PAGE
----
STF strategies were taught at all levels. Any player could with the right coaching make it through even the toughest of queues. No Win Scenario carried with it the ultimate visible badge of honor – ‘Kirk’s Protege’ – something many players yearned to earn. I was one of them and proud of earning that title in the days before FAW spam became the norm.
STF’s were a major – if not the most important part – of the community.
Post DR the queues became even more mechanical – how quickly can I complete this for the maximum reward. Difficulty was raised to a point where no-one would play. Additionally Star Trek Online reduced the rewards, only to reinstate most of it later after we vented our frustrations. They cut the harder ‘Elite’ content for fine-tuning, only to have that content languish in the Twilight Zone. The reversions were too little, and they came too late. The experienced community left the public queues to seek dps-jamaharon in privacy with like minded players and while we struggled to grind our way to XIV, the public queues slowly began to dissolve.
How do you fix something that technically isn’t broken, but rather a victim of overall changes to the game itself? Unless you’re running a special event like the recent ‘The Breach’, or it’s a new STF connected to the most recent season, players are simply not queuing up publicly in the numbers they were before.
Part of the problem is that we’re not seeing active players like we were in 2014. I don’t have the quantitative numbers to support that comment – just screen shots of the queues themselves. If you’ve been a player over the past 5 years – you know what you have experienced.
Each quarter, the topic of STF changes are discussed, the most recent interview on Priority One with Captain Gecko is a great example. Reducing the number of queues, increasing rewards temporarily, or pulling them as regular content with the intent of bringing them back seasonally have been openly discussed. Where and when such changes appear are anyone’s guess as it doesn’t appear to be a priority with Star Trek Online. What’s more problematic is that any changes appear to be thought out as what improvement can be made with the minimum amount of effort?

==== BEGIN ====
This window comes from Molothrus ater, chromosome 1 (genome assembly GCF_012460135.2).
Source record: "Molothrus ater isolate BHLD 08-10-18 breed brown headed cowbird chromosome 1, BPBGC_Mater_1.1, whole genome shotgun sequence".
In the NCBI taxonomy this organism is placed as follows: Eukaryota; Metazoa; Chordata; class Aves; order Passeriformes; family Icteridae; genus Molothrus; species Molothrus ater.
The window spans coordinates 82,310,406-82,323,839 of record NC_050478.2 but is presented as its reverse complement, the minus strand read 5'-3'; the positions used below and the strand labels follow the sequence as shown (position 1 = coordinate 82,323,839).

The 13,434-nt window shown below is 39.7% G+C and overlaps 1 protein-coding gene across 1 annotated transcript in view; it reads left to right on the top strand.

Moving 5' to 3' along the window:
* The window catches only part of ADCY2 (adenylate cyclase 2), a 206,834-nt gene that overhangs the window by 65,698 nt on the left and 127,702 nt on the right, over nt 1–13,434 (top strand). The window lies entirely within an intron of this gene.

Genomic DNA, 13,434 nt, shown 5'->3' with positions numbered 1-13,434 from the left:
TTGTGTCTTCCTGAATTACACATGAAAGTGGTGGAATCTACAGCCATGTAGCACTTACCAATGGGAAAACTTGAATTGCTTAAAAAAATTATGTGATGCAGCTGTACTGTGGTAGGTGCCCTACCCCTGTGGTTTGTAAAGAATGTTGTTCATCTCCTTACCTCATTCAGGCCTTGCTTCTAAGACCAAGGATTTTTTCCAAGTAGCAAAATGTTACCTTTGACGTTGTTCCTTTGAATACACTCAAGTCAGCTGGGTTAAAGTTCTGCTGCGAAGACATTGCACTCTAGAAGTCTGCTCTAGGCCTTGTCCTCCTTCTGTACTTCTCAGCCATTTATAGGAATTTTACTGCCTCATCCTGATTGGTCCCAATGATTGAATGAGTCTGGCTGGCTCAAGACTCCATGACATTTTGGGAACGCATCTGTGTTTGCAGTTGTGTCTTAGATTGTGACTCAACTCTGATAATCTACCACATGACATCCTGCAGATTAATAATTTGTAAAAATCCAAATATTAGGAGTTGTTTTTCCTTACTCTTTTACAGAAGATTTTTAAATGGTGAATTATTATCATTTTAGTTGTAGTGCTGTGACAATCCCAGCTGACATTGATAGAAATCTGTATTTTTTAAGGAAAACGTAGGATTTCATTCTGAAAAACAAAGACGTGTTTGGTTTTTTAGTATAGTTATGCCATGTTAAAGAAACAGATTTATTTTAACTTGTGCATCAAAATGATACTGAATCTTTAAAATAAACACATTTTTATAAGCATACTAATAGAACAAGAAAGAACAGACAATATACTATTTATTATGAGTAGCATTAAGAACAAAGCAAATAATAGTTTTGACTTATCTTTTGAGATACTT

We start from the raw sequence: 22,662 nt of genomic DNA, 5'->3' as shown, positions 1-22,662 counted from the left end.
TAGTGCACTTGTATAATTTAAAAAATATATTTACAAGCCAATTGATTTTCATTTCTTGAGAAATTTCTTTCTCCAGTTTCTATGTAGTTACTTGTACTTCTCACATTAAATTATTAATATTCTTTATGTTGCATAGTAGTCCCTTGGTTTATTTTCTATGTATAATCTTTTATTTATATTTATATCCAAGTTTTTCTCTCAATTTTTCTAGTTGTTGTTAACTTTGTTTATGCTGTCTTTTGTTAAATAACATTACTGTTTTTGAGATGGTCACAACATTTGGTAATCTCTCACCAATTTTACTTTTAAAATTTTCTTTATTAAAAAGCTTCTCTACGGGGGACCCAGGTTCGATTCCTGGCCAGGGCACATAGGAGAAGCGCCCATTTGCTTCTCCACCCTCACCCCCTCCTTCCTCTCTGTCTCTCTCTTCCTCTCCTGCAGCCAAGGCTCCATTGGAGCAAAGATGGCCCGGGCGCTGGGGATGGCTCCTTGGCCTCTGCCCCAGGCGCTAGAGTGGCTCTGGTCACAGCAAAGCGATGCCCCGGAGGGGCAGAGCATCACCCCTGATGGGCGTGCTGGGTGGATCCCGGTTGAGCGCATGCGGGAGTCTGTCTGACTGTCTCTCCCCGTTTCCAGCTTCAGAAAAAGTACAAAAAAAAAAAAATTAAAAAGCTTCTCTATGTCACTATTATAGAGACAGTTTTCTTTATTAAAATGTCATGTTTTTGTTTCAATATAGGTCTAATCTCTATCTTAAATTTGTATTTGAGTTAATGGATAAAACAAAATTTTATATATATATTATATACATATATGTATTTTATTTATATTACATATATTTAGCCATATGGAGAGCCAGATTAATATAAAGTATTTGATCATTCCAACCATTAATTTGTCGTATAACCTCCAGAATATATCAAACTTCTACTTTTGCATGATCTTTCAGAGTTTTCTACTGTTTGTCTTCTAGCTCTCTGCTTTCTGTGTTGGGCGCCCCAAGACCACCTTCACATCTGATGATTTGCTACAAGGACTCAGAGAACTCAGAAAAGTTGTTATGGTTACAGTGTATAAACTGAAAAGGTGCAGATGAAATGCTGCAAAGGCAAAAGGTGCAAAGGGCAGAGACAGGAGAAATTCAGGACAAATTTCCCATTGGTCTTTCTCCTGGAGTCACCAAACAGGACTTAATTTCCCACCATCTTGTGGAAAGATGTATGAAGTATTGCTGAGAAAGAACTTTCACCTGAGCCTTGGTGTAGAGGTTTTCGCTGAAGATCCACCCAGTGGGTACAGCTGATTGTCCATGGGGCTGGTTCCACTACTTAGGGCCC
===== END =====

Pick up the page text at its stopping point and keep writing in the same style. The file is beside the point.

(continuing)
The Breach – An Experiment
By their own admission, the return of the Breach was an experiment.
For the casual weekly player the mission offered a decent return in reputation marks. For the regular daily player there was an added bonus at the end in additional dilithium AND an Admiralty card. For players with 1-2 characters it was a workable promotion with a decent outcome.
I certainly hope we’ll see it again in the future.
One thing The Breach forced me to do was rethink my ships layout. I had become complacent, not looking at what I could do better, or what skills I could utilize to be more effective. And it’s in that aspect of The Breach that I am very thankful and excited for the upcoming skills revamp. Change in STO can be good and this major effort has involved fans and devs at a level we’ve never seen before.
For some of us it was also an act of self-induced grind. We didn’t need to run all 11 (or more) alts through it. I did, and yes I played more STO daily than I have in months. The rewards were worth it. I had the time available, although it took a scheduling sheet in excel to chart my progress. The downside is that I really never want to do it again. No matter what the rewards may be in the future, the day of me doing everything on every alt is officially over.
But – that grind was my choice, and not a requirement to play the game. Time was always an issue for me. Other players found holes and used these to shave off 2 minutes at the start. Even after fixing the map in the last week, new opportunities cropped up to shave off additional time. As the entire team benefited, I’m hesitant to call it an exploit. I certainly didn’t mind saving the time due to someone else and the mission was no-less difficult. But shaving 2 minutes per run saved me a half hour a day 😉